Where the sand has not quite reached its former levels, a white band of crystalline calcite remains exposed at the base of one of the bio-eroded limestone cliffs. Across the shore, numerous rocks with fantastical sculptural shapes are scattered – their forms resembling the peaks and troughs of whipped meringue or cake frosting. Some of these rocks contain fossil corals, bivalves, and marine snails.

I can’t wait to discover more about this fascinating place on my next visit.

COPYRIGHT JESSICA WINDER 2014

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Thames Sparkles

Coruscating river water

Funny Fungi at Kew

 

These huge willow basketwork sculptures were made by Tom Hare and displayed in the open-air setting of Kew Gardens in London during September 2013. Inspired by a visit to Kew’s fungarium, the sculptor and artist created this work called “Fungi Fairy Ring” by weaving willows onto steel frames. Some of the willows were stripped of bark to achieve a whiter colour that suggests the pale parts of fungi; while other willows were boiled to give a darker appearance like that found in the gills. Altogether a very striking and apt display to enjoy on a late summer walk around Kew.

COPYRIGHT JESSICA WINDER 2014

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Animals in the Museum 1

This gallery shows a small selection of the animals you can find if you go “on safari” in the Victoria and Albert Museum in London. Sometimes the animals are out in the open and easy to spot; others are small and well hidden away from the view of most visitors. They can be made out of almost any material, and the examples shown here are made from silver, stone, micro-mosaic, ceramic, and glass. They form part of testimonial silver sculptures, clock furniture, carved memorial edifices, sweet boxes, stained glass windows, plaques, and tile-work.

COPYRIGHT JESSICA WINDER 2014

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Eype Beach Stream 3

Little pebble bridges over a beach stream

On the western half of the shore at Eype in Dorset, England, the cliff is basically made up of porous yellow sandstones and limestones, belonging to the Middle Jurassic Down Cliff Sand Member and Thorncombe Sand Member, overlying the pale, blue-grey micaceous silty mudstone and shale known as the Eype Clay Member. All three members belong to the Dyrham Formation.  Rainwater soaks down through the upper porous rocks but, when it reaches the lower clay-based strata, it seeps out to the surface and drains away down the cliff face to the shore in numerous small streams.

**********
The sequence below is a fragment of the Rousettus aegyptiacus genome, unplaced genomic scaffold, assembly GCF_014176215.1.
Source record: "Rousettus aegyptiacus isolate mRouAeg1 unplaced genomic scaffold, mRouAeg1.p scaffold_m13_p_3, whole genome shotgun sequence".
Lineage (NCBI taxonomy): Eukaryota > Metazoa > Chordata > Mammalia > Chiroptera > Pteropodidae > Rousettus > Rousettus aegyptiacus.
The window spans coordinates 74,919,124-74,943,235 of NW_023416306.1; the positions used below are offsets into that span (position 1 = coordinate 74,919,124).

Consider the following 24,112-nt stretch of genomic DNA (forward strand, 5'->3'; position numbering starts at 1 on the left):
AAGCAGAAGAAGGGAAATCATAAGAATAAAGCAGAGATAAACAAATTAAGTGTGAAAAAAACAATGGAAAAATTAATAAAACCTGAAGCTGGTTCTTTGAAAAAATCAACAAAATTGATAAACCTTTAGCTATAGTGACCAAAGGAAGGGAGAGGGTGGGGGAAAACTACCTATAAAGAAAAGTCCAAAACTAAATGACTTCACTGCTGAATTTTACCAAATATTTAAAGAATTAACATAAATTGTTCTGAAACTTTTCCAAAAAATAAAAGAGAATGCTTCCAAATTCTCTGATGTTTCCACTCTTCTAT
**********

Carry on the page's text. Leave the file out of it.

The picture above, and the short video clip below, show one of these little streams running over the clay where someone has artistically constructed small pebble bridges over the flow. The last image in the post illustrates the general appearance of the cliff face with the small streams issuing from the lower layers.

Blue-grey clay and yellow sandstone strata at Eype Beach

COPYRIGHT JESSICA WINDER 2014

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Just a Common Whelk Shell (3)

Lots of barnacles on a whelk shell

Whelk shell with an encrustation of mostly acorn barnacles – some complete with all plates and in other areas only the basal plate remains

Acorn Barnacles (Cirripedia) settle on almost anything in the sea or on the seashore. These images show the empty shell of a Common Whelk (Buccinum undatum) that I picked up on the beach at Rhossili on the Gower Peninsula in South Wales – it has proved to be an ideal substrate for them.

The outer surface of the shell is almost entirely covered with barnacles. The majority are intact with the lateral and also the terminal plates. Many specimens are mature but there are juveniles too. In one area, the barnacles have been knocked off but you can still see the basal plates by which they were attached. Some barnacles may have been living on this common British seashell while it was still alive. However, it is equally possible that the shell became colonised by barnacles once it was empty. The few calcareous tubes of marine worms which are stuck on the inner surface of the aperture or mouth of the shell would have settled there once the whelk flesh had disappeared.

The close-up shots reveal the details of the structure of the barnacles, made up generally from six fixed lateral plates overlapping each other to form the shell for the animal, with four articulating terminal plates forming the lid to the chamber. The whole barnacle shell is in this instance securely attached to the whelk shell by a basal plate that often remains in place even when the barnacle becomes detached. Not all species of barnacle have a basal plate.

The macro-photographs also show the intricate pattern and texture of the whelk shell surface with a regular criss-crossing of ridges. This gives an almost lattice-like effect where the growth lines intersect with the natural ornamentation or sculpturing of the shell. In close-up, it is also possible to see small areas of the colonial microscopic animals called Bryozoa or Sea Mats (resembling fragments of lace) which are clinging to the bases of some of the barnacle shells.

Macro-photograph of growth lines and natural sculpturing on a whelk shell

Close-up image of pattern and texture in a barnacle-encrusted whelk shell

Barnacle encrustation on a whelk shell

Whelk shell with mature and juvenile barnacles attached

Macro-photograph of growth lines and natural sculpturing on a whelk shell

Close-up image of growth lines and natural sculpturing in a barnacle-encrusted whelk shell

Apertural view of epibiont encrustation hard parts on a Common Whelk shell

Whelk shell with barnacles attached to the outside and calcareous tubes inside

COPYRIGHT JESSICA WINDER 2014